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socrateaser
socrateaser, Lawyer
Category: Employment Law
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Can 6 or more employees bargain collectively for themselves

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Can 6 or more employees bargain collectively for themselves without representation of a recognized union and if so can the contract be in effect forever as stipulated?
Hello,

What you are describing is possible, though it wouldn't be the same sort of collective bargaining that is contemplated under the National Labor Relations Act. It would be an ordinary contract and a "third party beneficiary claim." Example:

Employee X and employer Y contract to provide services under contract Z. The term of the contract is in perpetuity, and it provides that X will receive $10.00 per hour for all services, and that as further consideration for the agreement Y agrees that any other employees hired during X's employment shall be paid at the same rate.

Under a third-party beneficiary theory, other employees who are hired can sue if they are not paid at least $10 per hour, once they have notice of the agreement between X and Y. This is a well established legal doctrine -- but it's not collective bargaining, per se, because: (1) under federal law, a union cannot bargain on behalf of employees until the union is formally elected using the required process to validate the union's authority; and (2) the other employees who are the beneficiary of the original agreement didn't collectively bargain for it in any way. They weren't even aware that the contract existed.

The full answer to your question will be found within the "four corners" of the contract that you are seeking to enforce -- because the contract cannot be expanded into a union contract, merely because it has the look and feel of a union. Federal law preempts any attempt to unionize under rules other than those provided by the National Labor Relations Board. Which is why I'm suggesting that this contract would be either a third party beneficiary agreement, or it would be void as against federal law.

Hope this helps.



Customer: replied 3 years ago.

How do I know if it is a third party beneficiary contract?

Carleen

Scan it and upload the file to www.mediafire.com. Give me a link to the file, and I'll let you know what I think.
Customer: replied 3 years ago.

How can this employer be At-will, have permanent employees all under the same contract. The Agreement reads the employees represented must be permanent employees - these are all At-will from my read. It also states the employees must have signed a current employee agreement. Current meaning from 1970 or an amended version. If ICC has the right to change that agreement without approval from the represented employees and they refuse to sign - is the agreement void?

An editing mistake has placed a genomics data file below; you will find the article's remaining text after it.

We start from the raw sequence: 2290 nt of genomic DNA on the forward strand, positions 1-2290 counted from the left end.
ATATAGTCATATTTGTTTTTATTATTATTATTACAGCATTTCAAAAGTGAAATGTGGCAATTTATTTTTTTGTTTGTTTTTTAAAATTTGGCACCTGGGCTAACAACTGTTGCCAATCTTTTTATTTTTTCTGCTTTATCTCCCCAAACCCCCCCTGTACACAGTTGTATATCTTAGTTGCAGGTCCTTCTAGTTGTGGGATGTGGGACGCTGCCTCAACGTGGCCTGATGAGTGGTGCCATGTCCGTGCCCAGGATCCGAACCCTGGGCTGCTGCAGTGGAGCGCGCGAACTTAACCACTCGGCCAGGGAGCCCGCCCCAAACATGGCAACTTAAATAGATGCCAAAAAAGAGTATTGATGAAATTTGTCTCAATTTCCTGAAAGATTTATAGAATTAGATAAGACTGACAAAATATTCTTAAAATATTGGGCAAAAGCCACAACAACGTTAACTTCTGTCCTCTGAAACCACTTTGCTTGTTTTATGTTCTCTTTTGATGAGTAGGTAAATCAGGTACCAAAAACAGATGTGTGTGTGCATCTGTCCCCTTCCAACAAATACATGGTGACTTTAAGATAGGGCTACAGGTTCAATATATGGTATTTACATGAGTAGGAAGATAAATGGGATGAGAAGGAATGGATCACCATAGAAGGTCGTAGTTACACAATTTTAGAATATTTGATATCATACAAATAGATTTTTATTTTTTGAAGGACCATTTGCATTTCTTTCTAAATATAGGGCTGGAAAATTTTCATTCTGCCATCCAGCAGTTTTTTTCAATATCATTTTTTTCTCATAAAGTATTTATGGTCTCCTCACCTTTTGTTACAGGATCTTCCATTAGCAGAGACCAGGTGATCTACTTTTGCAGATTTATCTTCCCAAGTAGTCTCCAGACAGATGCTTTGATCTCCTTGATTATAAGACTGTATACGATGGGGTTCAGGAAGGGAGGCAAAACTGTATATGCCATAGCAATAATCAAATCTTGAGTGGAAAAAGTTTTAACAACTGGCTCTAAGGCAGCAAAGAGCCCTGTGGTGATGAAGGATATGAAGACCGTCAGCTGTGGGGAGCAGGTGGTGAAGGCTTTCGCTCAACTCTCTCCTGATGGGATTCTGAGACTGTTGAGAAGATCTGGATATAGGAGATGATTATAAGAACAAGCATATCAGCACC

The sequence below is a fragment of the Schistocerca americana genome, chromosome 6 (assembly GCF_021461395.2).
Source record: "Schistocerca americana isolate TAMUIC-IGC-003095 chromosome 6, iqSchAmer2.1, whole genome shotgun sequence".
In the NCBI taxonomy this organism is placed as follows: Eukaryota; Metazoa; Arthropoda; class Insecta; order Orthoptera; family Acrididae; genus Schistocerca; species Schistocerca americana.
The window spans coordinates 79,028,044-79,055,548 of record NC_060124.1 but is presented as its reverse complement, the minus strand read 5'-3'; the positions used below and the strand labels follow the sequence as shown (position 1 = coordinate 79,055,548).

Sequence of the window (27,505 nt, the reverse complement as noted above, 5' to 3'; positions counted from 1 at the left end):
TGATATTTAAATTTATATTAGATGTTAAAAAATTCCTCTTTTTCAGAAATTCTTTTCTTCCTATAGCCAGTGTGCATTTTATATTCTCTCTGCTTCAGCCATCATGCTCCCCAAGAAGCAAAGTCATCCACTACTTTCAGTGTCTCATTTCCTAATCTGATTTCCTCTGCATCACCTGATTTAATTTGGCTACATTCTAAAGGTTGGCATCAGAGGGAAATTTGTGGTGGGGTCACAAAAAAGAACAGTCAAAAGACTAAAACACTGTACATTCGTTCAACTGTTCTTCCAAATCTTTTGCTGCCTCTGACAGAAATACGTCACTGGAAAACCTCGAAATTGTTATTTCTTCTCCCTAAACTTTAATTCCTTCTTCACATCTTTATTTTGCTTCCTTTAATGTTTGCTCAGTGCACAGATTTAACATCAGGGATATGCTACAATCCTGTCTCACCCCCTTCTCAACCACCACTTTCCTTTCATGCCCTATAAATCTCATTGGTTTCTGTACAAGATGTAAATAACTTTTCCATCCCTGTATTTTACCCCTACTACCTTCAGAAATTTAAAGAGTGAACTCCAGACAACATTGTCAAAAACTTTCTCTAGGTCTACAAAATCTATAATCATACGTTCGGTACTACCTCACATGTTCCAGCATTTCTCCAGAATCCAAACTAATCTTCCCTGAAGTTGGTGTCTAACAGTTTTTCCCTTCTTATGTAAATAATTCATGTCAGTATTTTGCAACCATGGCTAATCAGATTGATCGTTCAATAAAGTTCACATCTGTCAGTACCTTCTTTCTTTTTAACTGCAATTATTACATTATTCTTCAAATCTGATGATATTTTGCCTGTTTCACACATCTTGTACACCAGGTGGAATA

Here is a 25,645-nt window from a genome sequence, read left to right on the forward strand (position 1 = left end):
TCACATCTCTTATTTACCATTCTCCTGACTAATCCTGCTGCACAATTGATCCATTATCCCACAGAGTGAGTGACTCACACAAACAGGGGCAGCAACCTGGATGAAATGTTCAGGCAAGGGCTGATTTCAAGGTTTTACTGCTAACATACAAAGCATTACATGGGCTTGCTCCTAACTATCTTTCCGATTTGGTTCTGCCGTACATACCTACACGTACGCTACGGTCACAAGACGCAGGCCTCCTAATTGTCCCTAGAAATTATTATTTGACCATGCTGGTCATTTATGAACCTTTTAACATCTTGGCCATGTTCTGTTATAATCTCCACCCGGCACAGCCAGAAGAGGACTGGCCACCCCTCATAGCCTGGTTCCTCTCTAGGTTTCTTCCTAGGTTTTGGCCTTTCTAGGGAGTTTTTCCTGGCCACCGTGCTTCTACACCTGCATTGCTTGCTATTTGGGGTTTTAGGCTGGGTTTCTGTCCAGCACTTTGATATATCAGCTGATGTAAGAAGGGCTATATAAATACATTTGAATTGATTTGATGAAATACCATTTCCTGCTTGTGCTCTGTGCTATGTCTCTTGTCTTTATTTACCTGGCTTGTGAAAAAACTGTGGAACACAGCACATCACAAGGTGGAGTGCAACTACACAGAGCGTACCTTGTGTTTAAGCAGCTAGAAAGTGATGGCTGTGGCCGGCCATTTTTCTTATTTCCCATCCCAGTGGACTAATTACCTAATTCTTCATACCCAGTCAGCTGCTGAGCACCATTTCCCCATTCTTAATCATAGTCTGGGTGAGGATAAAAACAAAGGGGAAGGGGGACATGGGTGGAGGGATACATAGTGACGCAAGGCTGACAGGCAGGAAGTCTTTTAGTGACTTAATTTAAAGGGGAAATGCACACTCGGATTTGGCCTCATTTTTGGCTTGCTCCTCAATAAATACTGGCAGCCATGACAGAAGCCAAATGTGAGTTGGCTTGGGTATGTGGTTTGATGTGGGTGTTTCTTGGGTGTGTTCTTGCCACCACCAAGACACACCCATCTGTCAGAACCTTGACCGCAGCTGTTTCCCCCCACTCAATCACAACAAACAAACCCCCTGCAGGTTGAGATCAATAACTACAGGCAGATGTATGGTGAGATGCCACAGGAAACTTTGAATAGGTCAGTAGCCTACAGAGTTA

What happens if we give notice to terminate or negotiate new terms and there is an impass tat the mediator can not resolve. Where is the Agreement then?

Carleen

Okay, here's my evaluation.

The State of Michigan, which is one of the birthplaces of unions in the USA, has a labor relations act, which is separate from the National Labor Relations Act (NLRA). The Employee Relations Commission Act of 1939 was enacted to permit the state to resolve collective bargaining disputes between employees and employers without federal intervention. However, the Act was ruled unconstitutional where it conflicts with the National Labor Relations Act. See International Union of United Automobile, Aircraft and Agricultural Implement Workers of America, CIO v O'Brien, Prosecuting Attorney, 339 US 454;XXXXX 781; 94 L Ed 978 (1949).

The point of the above is that absent a formal election of representation under the rules created by Congress and the National Labor Relations Board (NLRB), a collective bargaining agreement cannot operate to bind new employees hired after the making of the original contract.

However, there are numerous rulings by Michigan and Federal courts which permit an employee who was not a signatory to a collective bargaining agreement to enforce the terms and conditions of that agreement against the employer. See, e.g., Lee v. General Motors Corp., 684 F.Supp. 163 (USDC ED MI 1987)

Given all of the above, the law would permit but not require any employee to enforce his or her rights under the existing collective bargaining agreement, because amazingly, the collective bargaining agreement, states plainly on its face, that "This agreement shall be in effect forever." Such a provision is potentially unconscionable (shockingly unfair), and a court might not enforce it against the employer -- especially if none of the original signatories remain employed by either management or labor. But that would be a question for a court to decide. The employer would have to reject the agreement, and the employees would have to sue, before a court would decide if the contract should terminate.

Now, let me address your questions directly. You asked:

How can this employer be At-will, have permanent employees all under the same contract. The Agreement reads the employees represented must be permanent employees - these are all At-will from my read. It also states the employees must have signed a current employee agreement.

A: Michigan revised its labor relations laws in 2012 to become a "right to work" state. Employees do not have to adhere to a collective bargaining agreement. They can negotiate independently if they wish.